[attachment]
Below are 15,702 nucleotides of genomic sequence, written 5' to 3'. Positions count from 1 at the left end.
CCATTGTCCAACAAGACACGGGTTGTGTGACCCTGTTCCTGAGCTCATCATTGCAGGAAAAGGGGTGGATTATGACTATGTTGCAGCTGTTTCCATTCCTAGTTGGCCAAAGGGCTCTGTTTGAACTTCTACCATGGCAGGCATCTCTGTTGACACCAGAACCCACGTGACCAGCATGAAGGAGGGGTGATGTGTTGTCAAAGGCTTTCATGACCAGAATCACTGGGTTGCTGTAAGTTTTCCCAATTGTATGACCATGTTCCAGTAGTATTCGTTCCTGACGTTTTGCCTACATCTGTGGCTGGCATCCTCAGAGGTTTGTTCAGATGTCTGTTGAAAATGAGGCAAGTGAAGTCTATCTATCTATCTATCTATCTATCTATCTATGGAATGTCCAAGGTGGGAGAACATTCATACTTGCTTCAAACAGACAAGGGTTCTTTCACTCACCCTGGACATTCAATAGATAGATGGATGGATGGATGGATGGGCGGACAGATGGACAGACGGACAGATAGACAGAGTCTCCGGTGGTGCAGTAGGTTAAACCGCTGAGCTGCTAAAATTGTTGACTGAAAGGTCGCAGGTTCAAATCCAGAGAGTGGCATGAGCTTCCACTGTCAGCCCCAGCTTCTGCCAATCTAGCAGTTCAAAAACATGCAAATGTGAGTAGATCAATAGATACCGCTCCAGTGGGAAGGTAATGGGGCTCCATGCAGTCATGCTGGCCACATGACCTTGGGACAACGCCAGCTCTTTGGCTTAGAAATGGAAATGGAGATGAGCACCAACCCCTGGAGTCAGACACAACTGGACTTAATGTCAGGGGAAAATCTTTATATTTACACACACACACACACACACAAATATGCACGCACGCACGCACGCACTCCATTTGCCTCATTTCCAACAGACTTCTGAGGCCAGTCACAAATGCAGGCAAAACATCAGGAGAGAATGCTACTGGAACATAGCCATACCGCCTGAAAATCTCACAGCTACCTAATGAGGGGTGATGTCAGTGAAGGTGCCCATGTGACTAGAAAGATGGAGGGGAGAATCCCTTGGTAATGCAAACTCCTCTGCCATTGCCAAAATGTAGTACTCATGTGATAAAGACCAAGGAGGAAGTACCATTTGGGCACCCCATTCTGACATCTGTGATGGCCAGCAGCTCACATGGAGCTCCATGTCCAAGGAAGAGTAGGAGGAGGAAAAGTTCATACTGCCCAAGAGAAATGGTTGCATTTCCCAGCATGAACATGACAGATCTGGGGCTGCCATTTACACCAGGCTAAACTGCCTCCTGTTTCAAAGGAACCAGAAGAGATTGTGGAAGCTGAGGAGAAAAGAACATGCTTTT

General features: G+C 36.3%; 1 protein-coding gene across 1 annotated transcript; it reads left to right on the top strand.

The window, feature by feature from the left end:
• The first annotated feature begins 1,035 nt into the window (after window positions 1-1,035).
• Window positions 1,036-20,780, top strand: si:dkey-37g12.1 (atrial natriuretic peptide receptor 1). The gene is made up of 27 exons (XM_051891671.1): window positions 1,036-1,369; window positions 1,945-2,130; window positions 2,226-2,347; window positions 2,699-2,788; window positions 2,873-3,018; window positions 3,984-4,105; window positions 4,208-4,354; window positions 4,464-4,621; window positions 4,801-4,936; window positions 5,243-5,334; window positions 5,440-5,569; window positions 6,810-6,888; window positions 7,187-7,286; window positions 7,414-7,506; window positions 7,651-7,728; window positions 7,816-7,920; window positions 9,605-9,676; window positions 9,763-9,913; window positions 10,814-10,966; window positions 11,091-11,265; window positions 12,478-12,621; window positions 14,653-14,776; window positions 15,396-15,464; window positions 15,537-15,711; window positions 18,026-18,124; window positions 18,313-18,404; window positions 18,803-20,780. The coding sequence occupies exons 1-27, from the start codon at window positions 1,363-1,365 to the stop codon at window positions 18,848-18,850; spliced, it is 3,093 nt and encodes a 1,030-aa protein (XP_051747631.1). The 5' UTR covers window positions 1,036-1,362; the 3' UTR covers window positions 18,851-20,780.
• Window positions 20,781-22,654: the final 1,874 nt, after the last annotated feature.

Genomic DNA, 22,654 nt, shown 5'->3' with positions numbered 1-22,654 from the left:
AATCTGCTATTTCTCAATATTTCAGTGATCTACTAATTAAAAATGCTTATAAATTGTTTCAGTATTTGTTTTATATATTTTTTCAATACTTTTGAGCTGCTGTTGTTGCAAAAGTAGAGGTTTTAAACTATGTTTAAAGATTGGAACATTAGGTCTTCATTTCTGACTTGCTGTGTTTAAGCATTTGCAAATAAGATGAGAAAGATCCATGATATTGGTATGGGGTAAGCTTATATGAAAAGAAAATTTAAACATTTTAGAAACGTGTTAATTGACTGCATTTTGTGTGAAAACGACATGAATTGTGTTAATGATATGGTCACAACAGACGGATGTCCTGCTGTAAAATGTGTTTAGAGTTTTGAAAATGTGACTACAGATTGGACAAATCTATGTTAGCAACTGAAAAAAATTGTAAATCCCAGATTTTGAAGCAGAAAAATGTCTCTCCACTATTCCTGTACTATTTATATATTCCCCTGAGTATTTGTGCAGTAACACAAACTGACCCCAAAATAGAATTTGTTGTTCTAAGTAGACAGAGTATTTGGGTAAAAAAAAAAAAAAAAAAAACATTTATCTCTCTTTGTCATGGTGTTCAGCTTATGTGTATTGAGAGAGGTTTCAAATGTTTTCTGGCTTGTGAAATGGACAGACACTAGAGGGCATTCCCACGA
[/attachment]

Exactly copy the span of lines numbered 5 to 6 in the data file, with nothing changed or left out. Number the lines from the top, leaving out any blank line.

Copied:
• The first annotated feature begins 1,035 nt into the window (after window positions 1-1,035).
• Window positions 1,036-20,780, top strand: si:dkey-37g12.1 (atrial natriuretic peptide receptor 1). The gene is made up of 27 exons (XM_051891671.1): window positions 1,036-1,369; window positions 1,945-2,130; window positions 2,226-2,347; window positions 2,699-2,788; window positions 2,873-3,018; window positions 3,984-4,105; window positions 4,208-4,354; window positions 4,464-4,621; window positions 4,801-4,936; window positions 5,243-5,334; window positions 5,440-5,569; window positions 6,810-6,888; window positions 7,187-7,286; window positions 7,414-7,506; window positions 7,651-7,728; window positions 7,816-7,920; window positions 9,605-9,676; window positions 9,763-9,913; window positions 10,814-10,966; window positions 11,091-11,265; window positions 12,478-12,621; window positions 14,653-14,776; window positions 15,396-15,464; window positions 15,537-15,711; window positions 18,026-18,124; window positions 18,313-18,404; window positions 18,803-20,780. The coding sequence occupies exons 1-27, from the start codon at window positions 1,363-1,365 to the stop codon at window positions 18,848-18,850; spliced, it is 3,093 nt and encodes a 1,030-aa protein (XP_051747631.1). The 5' UTR covers window positions 1,036-1,362; the 3' UTR covers window positions 18,851-20,780.